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John Librett, PhD, MPH

Founder / Cancer Survivor

As a cancer survivor, Dr. Librett is a past member of the Lance Armstrong Foundation's Public Health Advisory Board, Clinical Director of the American Medical Athletic Association's Clinical Advisory Board and past chair of a White House Federal Interagency Health Council. Dr. Librett is a former health scientist with the Centers for Disease Control and Institute Clinical Conference Series in Preventive Medicine.  

Dr. Librett is recognized for his leadership in preventive medicine, clinical translation and health policy. On these issues, John has worked with the White House, the US Department of Health and Human Services; and the World Health Organization, the Pan American Health Organization and the Centers for Disease Control and Prevention as well as governments and corporations in Asia, Eastern Europe, Central and South America, and the U.S.  In addition to his business development, Dr. Librett's health policy research has appeared in the American Journal of Preventive Medicine, World News Tonight, and NPR's Morning Edition, to name a few. Dr. Librett is a Founder of the First Ascent Fund, President and Founder of Behavioral Science International, and Adjunct Professor with the University of Utah, College of Health.


Greg Rohde

Government Relations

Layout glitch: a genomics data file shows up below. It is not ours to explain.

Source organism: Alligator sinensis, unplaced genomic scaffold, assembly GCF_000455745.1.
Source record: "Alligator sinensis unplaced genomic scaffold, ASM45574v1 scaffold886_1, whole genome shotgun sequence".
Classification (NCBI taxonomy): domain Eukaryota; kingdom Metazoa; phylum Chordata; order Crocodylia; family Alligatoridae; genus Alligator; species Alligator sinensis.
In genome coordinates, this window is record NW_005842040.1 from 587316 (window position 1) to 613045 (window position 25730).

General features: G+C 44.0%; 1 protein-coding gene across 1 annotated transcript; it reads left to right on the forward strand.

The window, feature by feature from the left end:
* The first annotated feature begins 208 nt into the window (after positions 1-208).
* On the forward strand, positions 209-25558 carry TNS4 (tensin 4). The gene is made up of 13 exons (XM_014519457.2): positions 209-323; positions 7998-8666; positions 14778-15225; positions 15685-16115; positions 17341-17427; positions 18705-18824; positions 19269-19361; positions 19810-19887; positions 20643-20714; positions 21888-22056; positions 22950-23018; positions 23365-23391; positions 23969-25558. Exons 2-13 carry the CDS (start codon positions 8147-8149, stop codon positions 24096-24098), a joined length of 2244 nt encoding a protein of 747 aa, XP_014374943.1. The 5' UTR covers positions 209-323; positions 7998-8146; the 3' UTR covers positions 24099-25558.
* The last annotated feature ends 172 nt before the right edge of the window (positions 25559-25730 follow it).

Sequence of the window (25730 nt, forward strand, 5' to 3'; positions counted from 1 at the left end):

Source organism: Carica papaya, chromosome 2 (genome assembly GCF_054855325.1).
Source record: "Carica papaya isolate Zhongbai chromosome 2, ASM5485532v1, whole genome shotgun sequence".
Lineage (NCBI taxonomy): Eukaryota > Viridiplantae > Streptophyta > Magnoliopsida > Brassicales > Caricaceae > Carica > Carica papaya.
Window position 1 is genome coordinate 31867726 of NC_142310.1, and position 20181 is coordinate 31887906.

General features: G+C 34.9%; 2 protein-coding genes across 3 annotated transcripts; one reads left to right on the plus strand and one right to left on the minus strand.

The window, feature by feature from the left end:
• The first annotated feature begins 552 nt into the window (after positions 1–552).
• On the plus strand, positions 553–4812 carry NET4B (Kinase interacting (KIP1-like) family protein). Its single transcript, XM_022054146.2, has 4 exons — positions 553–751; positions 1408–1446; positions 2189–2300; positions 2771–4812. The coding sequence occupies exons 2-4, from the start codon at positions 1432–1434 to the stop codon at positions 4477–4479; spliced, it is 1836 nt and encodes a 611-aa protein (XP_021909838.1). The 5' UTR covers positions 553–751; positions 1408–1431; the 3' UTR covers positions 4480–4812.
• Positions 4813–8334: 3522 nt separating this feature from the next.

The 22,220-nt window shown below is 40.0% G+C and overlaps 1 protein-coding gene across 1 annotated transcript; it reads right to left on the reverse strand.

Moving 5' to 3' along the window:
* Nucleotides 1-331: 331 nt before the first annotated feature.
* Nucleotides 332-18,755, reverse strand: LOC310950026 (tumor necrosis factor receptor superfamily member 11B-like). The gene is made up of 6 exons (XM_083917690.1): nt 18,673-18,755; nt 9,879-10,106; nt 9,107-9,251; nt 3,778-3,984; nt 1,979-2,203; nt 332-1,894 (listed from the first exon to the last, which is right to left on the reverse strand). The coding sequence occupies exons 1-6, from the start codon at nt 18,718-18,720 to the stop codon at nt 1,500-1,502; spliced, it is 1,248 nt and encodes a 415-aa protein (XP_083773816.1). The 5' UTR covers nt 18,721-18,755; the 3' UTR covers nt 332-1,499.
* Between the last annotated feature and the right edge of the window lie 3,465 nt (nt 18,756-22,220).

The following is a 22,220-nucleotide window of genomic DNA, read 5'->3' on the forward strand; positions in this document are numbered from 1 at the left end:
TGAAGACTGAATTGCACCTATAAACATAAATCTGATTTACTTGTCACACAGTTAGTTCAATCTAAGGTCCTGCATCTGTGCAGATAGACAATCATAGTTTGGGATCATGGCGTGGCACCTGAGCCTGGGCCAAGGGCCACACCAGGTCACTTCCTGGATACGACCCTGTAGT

Greg was Assistant Secretary of the National Telecommunications and Information Administration (NTIA), and serves under Secretary of Commerce Norman Y. Mineta. Given the increasing significance of the telecommunications and information sectors to the U.S., Greg's role is more important than ever.  Under Rohde's leadership, the NTIA expanded the scope its highly successful TOP program, the leading Administration program to bring information technology to communities and local organizations, to emphasize cutting edge telecommunications services such as high-speed Internet access for underserved populations. Rohde also has become a leader in promoting the use of wireless technologies. He served on the U.S. government delegation to the World Radiocommunication Conference 2000 in Istanbul, Turkey, which helped to set the ground rules for the third generation of advanced wireless services (3G) and is leading the Administration's effort to implement that historic agreement. He established the Wireless Innovations in Communications Initiative (WICI) within NTIA to foster greater cooperation between private industry and Federal spectrum managers and promote innovation of new wireless technologies. Rohde played a key role in many important legislative initiatives such as the landmark Telecommunications Act of 1996 (which provided for a comprehensive reform of all aspects of the telecommunications and media industries) and the Internet Tax Freedom Act of 1998 (which provided a moratorium on state and local taxation on electronic commerce). Rohde also served as a Team Coordinator for the Health Care Financing Administration Section in the Health and Human Services Cluster of the Presidential Transition Team for the Clinton-Gore Administration and as Campaign Manager for the Nicholas Spaeth for Governor Campaign (D-N.D.) in 1992.